As if wireless carrier customer service couldn't get any worse. Over the past few weeks multiple media reports have found Verizon Communications (NYSE:VZ) and AT&T (NYSE:T) are tracking the online history of their wireless customers using "perma-cookies" or "supercookies."

It's not all that surprising the companies are doing this, but it's the extent of the tracking that has some people concerned. For the nation's top two wireless carriers, the tracking could eventually hurt the strong customer loyalty the companies have worked hard to build, especially given the fact that Sprint and T-Mobile have abstained from similar tracking so far. 

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Source: AT&T and Verizon

Why this stinks for customers
According to Wired, these perma-cookies are "viewable by any website you visit, and it could be used by advertising networks to build elaborate profiles of everything we do online."

Verizon is already using the cookies to allow marketers to target ads to its users, while AT&T is still testing out the cookies. Like most online tracking, many customers don't know it's happening, even though about 100 million AT&T and Verizon customers are being tracked.

The main problem with these perma-cookies is the amount of time they stick around: forever. Verizon and AT&T place the cookies on smartphones when a user accesses the Internet from their networks, and they don't get deleted if a user erases their browsing history.

CNN Money recently said noted that Google and Facebook use cookies to track browsing history all the time, "But the extent of Verizon and AT&T's snooping appears unprecedented."

The article went on to note that even if users turn on a do-not-track setting in their mobile browser, the tracking still takes place. So it's not just that Verizon and AT&T are tracking customers (since 2012 for Verizon), but that it's also a more permanent tracking than other companies typically do.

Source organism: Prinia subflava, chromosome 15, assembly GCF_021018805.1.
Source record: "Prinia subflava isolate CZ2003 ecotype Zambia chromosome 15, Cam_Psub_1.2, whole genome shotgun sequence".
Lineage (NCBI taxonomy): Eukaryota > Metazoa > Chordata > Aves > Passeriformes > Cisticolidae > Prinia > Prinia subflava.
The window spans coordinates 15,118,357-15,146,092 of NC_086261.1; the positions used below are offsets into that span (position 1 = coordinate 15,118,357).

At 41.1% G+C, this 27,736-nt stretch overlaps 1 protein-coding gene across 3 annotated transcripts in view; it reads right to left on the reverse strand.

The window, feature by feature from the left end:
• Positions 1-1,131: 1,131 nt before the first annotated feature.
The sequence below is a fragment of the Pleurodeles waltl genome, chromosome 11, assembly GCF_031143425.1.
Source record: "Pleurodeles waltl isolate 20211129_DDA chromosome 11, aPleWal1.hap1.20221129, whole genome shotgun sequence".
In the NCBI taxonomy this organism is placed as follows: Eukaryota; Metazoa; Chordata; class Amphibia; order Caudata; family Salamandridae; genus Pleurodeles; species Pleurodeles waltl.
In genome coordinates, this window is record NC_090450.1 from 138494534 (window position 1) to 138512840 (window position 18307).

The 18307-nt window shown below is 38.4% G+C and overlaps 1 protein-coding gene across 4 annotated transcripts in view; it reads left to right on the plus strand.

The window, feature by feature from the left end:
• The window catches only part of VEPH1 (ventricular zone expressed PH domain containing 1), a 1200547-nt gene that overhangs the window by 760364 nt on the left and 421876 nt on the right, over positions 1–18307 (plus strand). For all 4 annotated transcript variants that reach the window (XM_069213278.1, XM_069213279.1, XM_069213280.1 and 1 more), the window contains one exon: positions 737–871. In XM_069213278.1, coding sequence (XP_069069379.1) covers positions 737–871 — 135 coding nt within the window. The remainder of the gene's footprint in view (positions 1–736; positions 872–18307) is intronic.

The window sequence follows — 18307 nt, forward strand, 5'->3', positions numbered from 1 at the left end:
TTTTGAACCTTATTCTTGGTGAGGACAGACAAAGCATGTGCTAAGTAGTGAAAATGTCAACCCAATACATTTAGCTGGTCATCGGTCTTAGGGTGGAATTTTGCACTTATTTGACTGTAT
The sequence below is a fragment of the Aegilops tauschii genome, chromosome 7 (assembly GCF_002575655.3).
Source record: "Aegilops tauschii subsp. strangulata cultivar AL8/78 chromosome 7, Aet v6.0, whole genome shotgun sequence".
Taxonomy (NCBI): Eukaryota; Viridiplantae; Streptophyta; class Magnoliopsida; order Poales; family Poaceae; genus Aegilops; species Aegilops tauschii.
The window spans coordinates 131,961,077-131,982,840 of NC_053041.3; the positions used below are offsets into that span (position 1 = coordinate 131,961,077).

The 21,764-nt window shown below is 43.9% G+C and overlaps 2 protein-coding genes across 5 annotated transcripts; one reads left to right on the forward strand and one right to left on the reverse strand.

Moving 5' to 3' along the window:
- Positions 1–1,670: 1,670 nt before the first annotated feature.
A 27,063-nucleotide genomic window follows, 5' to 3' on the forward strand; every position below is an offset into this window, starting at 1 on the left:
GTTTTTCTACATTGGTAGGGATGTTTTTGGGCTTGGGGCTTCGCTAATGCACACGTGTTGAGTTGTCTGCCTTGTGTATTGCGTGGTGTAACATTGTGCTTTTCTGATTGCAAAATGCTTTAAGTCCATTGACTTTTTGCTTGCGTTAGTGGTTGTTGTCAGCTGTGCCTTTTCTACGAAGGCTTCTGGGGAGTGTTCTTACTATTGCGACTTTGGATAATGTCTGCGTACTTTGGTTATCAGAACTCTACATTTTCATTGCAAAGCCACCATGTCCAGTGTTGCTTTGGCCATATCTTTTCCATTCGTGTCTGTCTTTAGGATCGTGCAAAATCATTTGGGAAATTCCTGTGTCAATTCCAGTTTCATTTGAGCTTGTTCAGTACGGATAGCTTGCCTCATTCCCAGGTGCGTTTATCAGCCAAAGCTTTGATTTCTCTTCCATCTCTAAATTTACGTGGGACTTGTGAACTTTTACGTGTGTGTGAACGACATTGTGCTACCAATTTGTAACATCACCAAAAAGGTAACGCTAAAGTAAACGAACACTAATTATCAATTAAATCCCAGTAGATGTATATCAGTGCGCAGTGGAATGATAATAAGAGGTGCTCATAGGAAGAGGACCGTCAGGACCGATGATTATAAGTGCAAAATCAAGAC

Verizon Att Smartphone Tracking

Why the companies should knock it off
Both Verizon and AT&T are at the top of the list for network quality, so it's a shame to see the companies participating in something that's could potentially infringe on their users' privacy.

RootMetrics currently ranks Verizon as the top performing wireless network overall, with AT&T following closely behind. Because of its strong network, Verizon has some of the most loyal customers and lowest churn rates -- the percentage of customers that leave the company -- in the industry.

Morningstar analyst Michael Hodel, recently wrote in an investor note, "We believe Verizon Wireless' continued strong customer loyalty indicates that a large percentage of customers choose the firm for attributes it controls directly, including its network reputation."

It's clear Verizon also controls the ability to track its customers as well. And it'd be a shame for the company to risk the customer loyalty it's built in order to make a quick buck off selling its customers online history to advertisers. Verizon allows customers to opt-out of the perma-cookie tracking, but those who opt-out will still be tracked, the company just won't sell the data to marketers. The problem with that is it still allows third-party websites to use the cookie to track Verizon users, even after it's technically disabled.  

Most online users know they're being tracked by companies, but it seems even more of a violation when customers are paying for expensive wireless plans each month, only for their service provider to then make more money off of them by selling their browser history to marketers. Hopefully AT&T and Verizon will realize this is a bad way to maintain their relationship with customers, and instead pursue more forthcoming ways to boost revenue.

If you're wondering whether or not your wireless carrier is tracking your smartphone usage, you can find out here. Or, if you're a Verizon customer not on a business plan, you can probably assume worst.

Chris Neiger has no position in any stocks mentioned. The Motley Fool recommends Apple. The Motley Fool owns shares of Apple. Try any of our Foolish newsletter services free for 30 days. We Fools may not all hold the same opinions, but we all believe that considering a diverse range of insights makes us better investors. The Motley Fool has a disclosure policy.